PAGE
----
How to Remove Old Wallpaper

You love your home, but you cringe every time you walk by that old wallpaper, printed in yesteryear's colors and pattern. Don't avoid the room or cover the wall with endless pictures, knickknacks and clutter in an attempt to cover it. Strip the wallpaper and start with a fresh wall to decorate instead. While stripping is a bit of a hassle and makes a mess as well, a simple household ingredient will make the job much easier.

Close up of a hand scraping away wallpaper
credit: Gary Houlder/Lifesize/Getty Images
Scraping dry wallpaper from the wall is tedious and easily damages the surface.

Step 1

Turn off the electricity supply to the room. Bare the walls, removing pictures, knickknacks and other hangings. Use a screwdriver to back screws out of electrical face plates and the claw end of a hammer to pry away any trim covering the wallpaper. Clear the work area along the wall, removing furniture from the room or piling it in the center.

Step 2

Spread plastic sheeting along the base of the wall, extending out 3 to 5 feet. Old tablecloths or cut-open garbage bags will work as well in a pinch. Throw additional protection against nearby furniture.

Step 3

Test the wallpaper to determine if it's a newer, "strippable," wallpaper. Find a seam near the bottom or side of the wall. A place that's already wanting to bubble or peel is ideal but not critical. Work a putty knife under the edge, taking care to avoid gouging the wall in the process. Use your fingers to grasp the free edge and pull it up and toward you. If it works, use two hands to remove the remainder. Break the wall into vertical sections, a foot or two wide, and score the wallpaper slightly to make the job easier. Take care to avoid cutting into the wall; hold a utility knife perpendicular to the wall to limit the blade depth or use a scoring tool. If only a layer of the wallpaper separates, it's "peelable" wallpaper instead. Discard the top layer and proceed to removing the bottom.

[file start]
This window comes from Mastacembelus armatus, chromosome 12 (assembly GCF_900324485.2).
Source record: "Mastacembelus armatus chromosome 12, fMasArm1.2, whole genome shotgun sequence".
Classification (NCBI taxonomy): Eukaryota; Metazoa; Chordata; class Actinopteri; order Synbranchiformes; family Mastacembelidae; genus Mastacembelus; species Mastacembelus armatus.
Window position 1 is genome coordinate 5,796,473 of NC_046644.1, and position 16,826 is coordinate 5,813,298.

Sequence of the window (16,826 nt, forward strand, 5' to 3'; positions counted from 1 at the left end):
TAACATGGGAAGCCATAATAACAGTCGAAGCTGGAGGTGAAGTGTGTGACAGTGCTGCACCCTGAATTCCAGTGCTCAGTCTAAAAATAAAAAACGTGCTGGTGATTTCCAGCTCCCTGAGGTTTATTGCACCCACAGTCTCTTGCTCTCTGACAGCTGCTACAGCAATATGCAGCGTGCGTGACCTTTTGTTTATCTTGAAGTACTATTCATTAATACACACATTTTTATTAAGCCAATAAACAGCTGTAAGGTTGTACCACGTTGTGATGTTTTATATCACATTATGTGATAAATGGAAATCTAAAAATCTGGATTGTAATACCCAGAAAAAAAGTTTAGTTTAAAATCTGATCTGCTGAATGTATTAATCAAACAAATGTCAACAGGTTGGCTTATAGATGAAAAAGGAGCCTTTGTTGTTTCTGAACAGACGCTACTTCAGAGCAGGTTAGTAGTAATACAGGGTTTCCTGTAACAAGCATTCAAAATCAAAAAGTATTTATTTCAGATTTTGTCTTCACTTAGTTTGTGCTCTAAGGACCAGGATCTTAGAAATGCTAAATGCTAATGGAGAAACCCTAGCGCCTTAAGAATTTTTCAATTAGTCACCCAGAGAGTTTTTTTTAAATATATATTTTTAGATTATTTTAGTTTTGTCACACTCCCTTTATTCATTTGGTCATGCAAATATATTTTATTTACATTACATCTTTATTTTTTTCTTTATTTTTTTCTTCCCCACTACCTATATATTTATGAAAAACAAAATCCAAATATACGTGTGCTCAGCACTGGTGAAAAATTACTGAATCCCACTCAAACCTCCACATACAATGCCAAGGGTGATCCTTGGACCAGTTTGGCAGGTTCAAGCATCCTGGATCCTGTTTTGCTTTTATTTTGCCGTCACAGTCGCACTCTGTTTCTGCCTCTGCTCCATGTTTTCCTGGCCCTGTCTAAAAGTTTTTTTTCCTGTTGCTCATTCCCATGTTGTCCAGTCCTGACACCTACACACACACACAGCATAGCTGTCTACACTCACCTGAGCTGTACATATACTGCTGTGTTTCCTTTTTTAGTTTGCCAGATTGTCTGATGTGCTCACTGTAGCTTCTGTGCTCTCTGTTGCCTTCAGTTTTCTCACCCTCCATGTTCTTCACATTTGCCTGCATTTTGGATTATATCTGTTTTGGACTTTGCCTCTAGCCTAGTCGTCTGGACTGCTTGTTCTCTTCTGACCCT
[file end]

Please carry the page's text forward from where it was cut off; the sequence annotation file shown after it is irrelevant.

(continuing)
Step 4

Soak a rag and hold it against the wallpaper for a minute, or two or squirt the wall with a spray bottle. Look at the wallpaper afterward. If the water didn't soak into the material, it's "washable" wallpaper and will not absorb a removal solution unless the paper is sliced first. Score the surface in either a diamond or cross pattern, taking care to avoid slicing into the wall itself. Add additional score marks during removal as necessary to work the wallpaper free.

Step 5

Mix a stripping solution with your choice of vinegar or fabric softener. Fill a bucket or bowl with water that's as you can handle combined with either an equal amount of fabric softener or 3 to 4 cups vinegar per gallon of water. Heat helps the solution soak into the wallpaper and loosen the glue.

Step 6

Fill a spray bottle with the remover or use a paintbrush or roller as preferred. Apply to the wallpaper in small sections -- about as much as you can work in 15 to 20 minutes -- and wait about five minutes to allow it time to soak in. Don't go crazy with the water; you don't want to soak the wall underneath. An even spray or layer is ideal.

Step 7

Pull the wallpaper free with an up-and-out motion. As it comes free, encourage the remainder by spraying the wall underneath lightly or prying slightly with a putty knife or similar. Scrape clinging bits of adhesive as you work.

Step 8

Wash the stripped wall with a mixture of about 1/3 cup of trisodium phosphate and hot water. Apply with a clean cloth or plastic scouring pad and scrub slightly. Not only is TSP commonly used to prepare wall surfaces for painting, but it will help remove any adhesive film and the vinegar or fabric softener. Rinse with clean, warm water. Follow this with a rubdown using a dry towel to prevent a soggy wall.